PHP supports a portable way of locking complete files in an advisory way (which means all accessing programs have to use the same way of locking or it will not work). If there is a possibility that more than one process could write to a file at the same time then the file should be locked.
flock() operates on fp which must be an open file pointer. operation is one of the following:
- To acquire a shared lock (reader), set operation to LOCK_SH
- To acquire an exclusive lock (writer), set operation to LOCK_EX
- To release a lock (shared or exclusive), set operation to LOCK_UN
- If you don’t want flock() to block while locking, add LOCK_NB to LOCK_SH or LOCK_EX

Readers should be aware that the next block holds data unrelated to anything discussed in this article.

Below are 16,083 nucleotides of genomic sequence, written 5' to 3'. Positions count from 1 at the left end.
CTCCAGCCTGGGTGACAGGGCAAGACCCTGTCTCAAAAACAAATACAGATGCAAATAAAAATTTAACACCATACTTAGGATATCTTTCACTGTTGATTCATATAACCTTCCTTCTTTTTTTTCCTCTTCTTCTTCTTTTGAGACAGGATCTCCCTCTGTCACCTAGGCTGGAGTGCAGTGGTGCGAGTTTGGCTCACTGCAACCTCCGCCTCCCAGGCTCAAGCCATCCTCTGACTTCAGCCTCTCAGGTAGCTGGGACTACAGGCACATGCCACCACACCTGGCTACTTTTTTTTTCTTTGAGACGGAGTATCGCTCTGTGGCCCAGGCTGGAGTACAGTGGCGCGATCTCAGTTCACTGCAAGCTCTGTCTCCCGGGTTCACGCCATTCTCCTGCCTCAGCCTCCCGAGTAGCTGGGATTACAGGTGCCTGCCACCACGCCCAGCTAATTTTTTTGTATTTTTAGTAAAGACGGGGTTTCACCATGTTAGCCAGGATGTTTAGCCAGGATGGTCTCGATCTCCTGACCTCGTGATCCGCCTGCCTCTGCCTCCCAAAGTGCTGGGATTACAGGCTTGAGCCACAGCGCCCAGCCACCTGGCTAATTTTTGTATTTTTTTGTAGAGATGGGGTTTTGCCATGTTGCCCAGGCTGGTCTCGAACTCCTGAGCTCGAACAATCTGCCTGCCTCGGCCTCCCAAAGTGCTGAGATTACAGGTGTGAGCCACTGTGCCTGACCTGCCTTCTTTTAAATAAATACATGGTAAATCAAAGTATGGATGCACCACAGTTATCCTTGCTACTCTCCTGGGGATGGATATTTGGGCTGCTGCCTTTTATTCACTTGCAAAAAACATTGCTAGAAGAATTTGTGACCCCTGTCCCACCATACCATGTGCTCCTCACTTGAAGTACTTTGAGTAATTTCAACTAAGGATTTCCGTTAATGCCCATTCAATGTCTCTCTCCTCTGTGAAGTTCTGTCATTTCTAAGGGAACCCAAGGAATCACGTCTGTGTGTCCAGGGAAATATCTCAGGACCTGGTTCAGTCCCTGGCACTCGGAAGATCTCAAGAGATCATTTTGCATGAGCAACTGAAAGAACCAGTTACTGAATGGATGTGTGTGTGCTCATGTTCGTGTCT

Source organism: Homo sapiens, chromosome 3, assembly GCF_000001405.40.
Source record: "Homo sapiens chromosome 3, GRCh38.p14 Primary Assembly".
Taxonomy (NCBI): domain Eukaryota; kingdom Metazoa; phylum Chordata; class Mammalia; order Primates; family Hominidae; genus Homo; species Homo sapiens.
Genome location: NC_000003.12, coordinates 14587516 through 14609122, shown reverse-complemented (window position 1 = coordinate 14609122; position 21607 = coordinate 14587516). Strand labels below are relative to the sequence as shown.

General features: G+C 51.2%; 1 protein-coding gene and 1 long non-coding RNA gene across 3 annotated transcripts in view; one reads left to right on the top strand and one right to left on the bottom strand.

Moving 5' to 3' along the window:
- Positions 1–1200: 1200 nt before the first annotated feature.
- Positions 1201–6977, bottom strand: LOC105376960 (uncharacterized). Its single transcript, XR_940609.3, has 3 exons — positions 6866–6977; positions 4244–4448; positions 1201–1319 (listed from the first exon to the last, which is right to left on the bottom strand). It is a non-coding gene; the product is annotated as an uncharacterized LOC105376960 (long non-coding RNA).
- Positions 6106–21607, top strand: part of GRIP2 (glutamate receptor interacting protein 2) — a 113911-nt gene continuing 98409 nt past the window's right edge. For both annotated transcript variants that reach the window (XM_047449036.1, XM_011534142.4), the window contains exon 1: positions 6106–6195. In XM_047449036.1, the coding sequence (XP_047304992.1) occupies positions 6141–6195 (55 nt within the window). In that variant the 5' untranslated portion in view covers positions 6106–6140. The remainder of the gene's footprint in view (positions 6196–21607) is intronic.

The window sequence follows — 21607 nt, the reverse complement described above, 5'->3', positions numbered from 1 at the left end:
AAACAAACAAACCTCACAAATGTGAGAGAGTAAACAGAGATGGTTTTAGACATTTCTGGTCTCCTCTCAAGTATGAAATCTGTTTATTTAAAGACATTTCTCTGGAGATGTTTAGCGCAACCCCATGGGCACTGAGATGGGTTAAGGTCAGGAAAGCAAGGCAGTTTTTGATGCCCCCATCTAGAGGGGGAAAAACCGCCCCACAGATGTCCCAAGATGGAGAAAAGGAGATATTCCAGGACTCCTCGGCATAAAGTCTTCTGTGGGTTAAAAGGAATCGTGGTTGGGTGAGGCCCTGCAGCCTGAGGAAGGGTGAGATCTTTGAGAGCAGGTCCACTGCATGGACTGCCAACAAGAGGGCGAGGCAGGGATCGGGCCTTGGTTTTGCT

When obtaining a lock, the process may block. That is, if the file is already locked, it will wait until it gets the lock to continue execution. flock() allows you to perform a simple reader/writer model which can be used on virtually every platform (including most Unix derivatives and even Windows). flock() returns TRUE on success and FALSE on error (e.g. when a lock could not be acquired).
Here is a script that writes to a log file with the fputs function and then displays the log file’s contents:
$fp = fopen(“/tmp/log.txt”, “a”);
flock($fp, LOCK_EX); // get lock
fputs($fp, date(“h:i A l F dS, Y\n”)); // add a single line to the log file
flock($fp, LOCK_UN); // release lock
echo “<pre>”; // dump log